There's another double show between the Moon and a planet on 24 March, this time in the morning sky, when the 9% waxing crescent is going to be 57 arc minutes south of the planet Venus, so about a degree south of Venus. But that's going to be happening at 10:10AM so in the morning sky. And by that time the sun will be up. So if you are looking for these to do, be very careful. Never look directly at the Sun, even with your naked eyes, and especially not through optics. In fact, I would leave any kind of telescope or binoculars well alone for observing these too. But if you are out and about and you happen to see the Moon up in the sky next to a bright dot, when you're getting your coffee at 10AM in the morning, that be what that is. So do keep an eye out for those.

Going forward into the evening, though, of 24 March. Moving forward into the evening, the Moon is going to be about two degrees away from the planet Uranus. When the pair set at around 10:25PM, unlike Jupiter and Venus, Uranus is a very dim planet. It's magnitude +5.8. So you really need binoculars or a telescope to be able to see that. However, it does mean that you have the nice Moon that pointing either way to helping towards helping you find Uranus on the night sky. If you are looking for it and if you need a bit of guidance.

Then on the 25 March, the 20% lit crescent Moon is going to be approaching the north west horizon, and it will also be approaching the Pleiades open star cluster, which is a beautiful cluster surround by this charming blue nebulosity, this white blue nebulosity that you can even see that with the naked eye. To really appreciate it, though, you are going to be wanting to look through binoculars or a telescope. But again, they are quite easy to find. And at this time the Moon is going to be about 2.5 degrees away on the night sky, so relatively close together. And it's going to be a great photo opportunity to capture two beautiful things together on the night sky.

Then finally, on 26 March, Ceres is back again, and this time it's going to be passing across the magnitude +9.3 galaxy M100. And it'll be doing that throughout the night and into the morning. So lots of opportunities to be able to see that the two will actually be quite close together for... throughout the week from about 23 to 29 March. You can get them in the same field of view, but on the night of 26th, they are really going to be brushing past each other. Ceres is going to get right up close to the spiral arm of M100. So if you want to see that, do be sure to get out there on 26 March. Thankfully, the moon's going to be cooperating and getting out of the way nice and early, so give you lots of opportunity to be able to see this dark sky object and really appreciate it. To find it, M100 is located next to the bright star diadem in the constellation of Coma Berenice, so you can get a dwarf planet within our own galaxy, next to a galaxy that is 55 million light years away. And I always think when you manage to get those just juxtapositions, it's always a really enchanting thing. A nice reminder about our place in the universe and the size of everything the cosmos around us.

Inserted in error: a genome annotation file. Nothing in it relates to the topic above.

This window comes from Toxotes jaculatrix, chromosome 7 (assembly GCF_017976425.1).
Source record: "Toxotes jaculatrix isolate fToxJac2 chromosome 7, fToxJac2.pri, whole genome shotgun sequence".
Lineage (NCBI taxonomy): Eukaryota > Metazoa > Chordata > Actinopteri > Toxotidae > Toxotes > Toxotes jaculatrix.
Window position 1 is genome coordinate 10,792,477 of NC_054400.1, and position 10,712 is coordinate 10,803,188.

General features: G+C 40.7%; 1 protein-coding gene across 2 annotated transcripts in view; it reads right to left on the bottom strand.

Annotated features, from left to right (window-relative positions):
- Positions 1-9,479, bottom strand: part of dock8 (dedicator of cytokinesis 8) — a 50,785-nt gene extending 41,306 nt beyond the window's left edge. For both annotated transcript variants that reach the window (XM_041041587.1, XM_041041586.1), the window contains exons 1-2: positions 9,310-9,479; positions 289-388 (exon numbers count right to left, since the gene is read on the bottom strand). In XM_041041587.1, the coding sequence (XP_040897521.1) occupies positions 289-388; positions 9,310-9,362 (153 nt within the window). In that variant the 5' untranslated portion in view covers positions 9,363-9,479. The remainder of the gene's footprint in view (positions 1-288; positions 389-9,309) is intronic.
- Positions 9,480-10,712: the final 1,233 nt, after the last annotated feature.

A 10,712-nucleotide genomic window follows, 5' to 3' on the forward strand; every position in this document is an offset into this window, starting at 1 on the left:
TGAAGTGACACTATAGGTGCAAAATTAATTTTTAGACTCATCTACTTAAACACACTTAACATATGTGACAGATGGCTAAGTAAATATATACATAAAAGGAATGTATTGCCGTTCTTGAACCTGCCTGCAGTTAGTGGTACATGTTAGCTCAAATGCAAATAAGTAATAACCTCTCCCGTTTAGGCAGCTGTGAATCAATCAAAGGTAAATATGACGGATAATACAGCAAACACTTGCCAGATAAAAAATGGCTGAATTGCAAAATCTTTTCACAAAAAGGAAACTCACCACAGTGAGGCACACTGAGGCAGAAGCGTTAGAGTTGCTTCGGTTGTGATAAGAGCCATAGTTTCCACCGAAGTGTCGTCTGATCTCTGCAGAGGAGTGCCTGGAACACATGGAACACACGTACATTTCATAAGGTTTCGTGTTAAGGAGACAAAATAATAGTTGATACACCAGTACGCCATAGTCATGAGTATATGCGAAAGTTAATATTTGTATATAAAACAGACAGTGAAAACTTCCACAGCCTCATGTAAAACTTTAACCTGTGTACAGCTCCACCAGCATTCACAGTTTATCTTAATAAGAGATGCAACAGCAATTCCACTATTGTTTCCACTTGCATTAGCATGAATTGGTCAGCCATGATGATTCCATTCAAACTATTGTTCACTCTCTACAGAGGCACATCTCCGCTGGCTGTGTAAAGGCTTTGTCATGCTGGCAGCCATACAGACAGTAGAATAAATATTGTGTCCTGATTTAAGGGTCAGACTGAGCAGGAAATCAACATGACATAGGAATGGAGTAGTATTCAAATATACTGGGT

And finally, a reminder to all our UK listeners on 26 March is the date where all of the clocks change. So we will be heading forward into British Summer Time from now on. From next month's episode onwards, all our times will be in British Summer Time. So if you want to make sure that you catch those episodes, do subscribe to the podcast and we will hopefully see you then.

If you want to find out even more spectacular sites that will be gracing the night sky throughout the month, be sure to pick up a copy of BBC Sky at Night magazine, where we have a 16 page pull out sky guide with a full overview of everything worth looking up for. Whether you like to look at the moon, the planets, or the deep sky, whether you use binoculars, telescopes or neither. Our sky guide has got you covered with detailed star charts to help you track your way across the night sky. From all of us here at BBC Sky at Night Magazine. Goodbye.


Chris Thank you for listening to this episode of the Star Diary podcast from the makers of BBC Sky at Night magazine. For more of our podcasts, visit our website at skyatnightmagazine.com or head to iTunes or Spotify.


Elizabeth Pearson
Ezzy PearsonScience journalist

Ezzy Pearson is the Features Editor of BBC Sky at Night Magazine. Her first book about the history of robotic planetary landers is out now from The History Press.